Museum Monitoring in Four Key Points
Yes, you read that right: MuMo, or Museum Monitoring. MoMu, together with several partners, is working on a data logging system for the heritage sector. Dieter Suls, coordinator of the Dries Van Noten Study Center, explains the how and why of this scientific collaboration in four key points.
A data logging system, what's in a name?
DIETER SULS: "A data logger is a combination of several sensors that monitor environmental factors. Those systems are frequently used in museums. Unfortunately, existing commercial devices have a number of flaws. For example, off-the-shelf data loggers are often expensive and you can't plug additional sensors into them. If you want to monitor something else, you're out of luck."
"That's why we are working on an affordable and high-quality alternative. We want to create a solution that records what is relevant to museums and to which we can connect new sensors in the future. In addition, we want to structure the recorded data in a way that allows us to share our data with other systems."
From prototypes to guinea pigs
DS: "To fulfill these wishes, we work together with various partner institutions. For example, the Product Development department at the University of Antwerp is developing the hardware and researchers at imec (IDlab - Ghent University) are responsible for structuring the collected data. Together they worked out a prototype this spring."
"In addition to those technical partners, a number of museums and heritage institutions are also working on it. In the second phase, for example, we will test our data logger at the Royal Museum of Fine Arts Antwerp, the AfricaMuseum, the Lokeren City Museum, the Flemish Support Centre for Cultural Heritage and the Antwerp Maritime Academy. In order to arrive at a system that meets all their and our needs, we will give input together to the university partners."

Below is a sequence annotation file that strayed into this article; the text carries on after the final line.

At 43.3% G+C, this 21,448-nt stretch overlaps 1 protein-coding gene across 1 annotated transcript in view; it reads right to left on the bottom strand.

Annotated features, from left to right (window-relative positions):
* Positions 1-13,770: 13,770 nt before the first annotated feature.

Control of environmental factors
DS: "From that input, we tentatively selected a number of environmental factors to focus on. In addition to regularly monitored factors such as temperature and humidity, we are thinking about light (lux), vibrations and dust particles in the air. Although we can define relatively well ourselves exactly what data we are looking for, we want to use our data logger to monitor other things in the future."
"One of those things is monitoring moth traps. In principle, we need to monitor them daily, but in practice this happens less frequently. To do it more systematically, for example, a camera with image recognition can already be a solution."
Collective expertise and exploration
DS: "Because we want to share our knowledge in addition to our collections, we created a Github page about our projects. There you can find all the plans and components to recreate our data logger. As long as you don't commercialize it, you may build upon our system. We are very curious to explore what all else our data logger can be used for."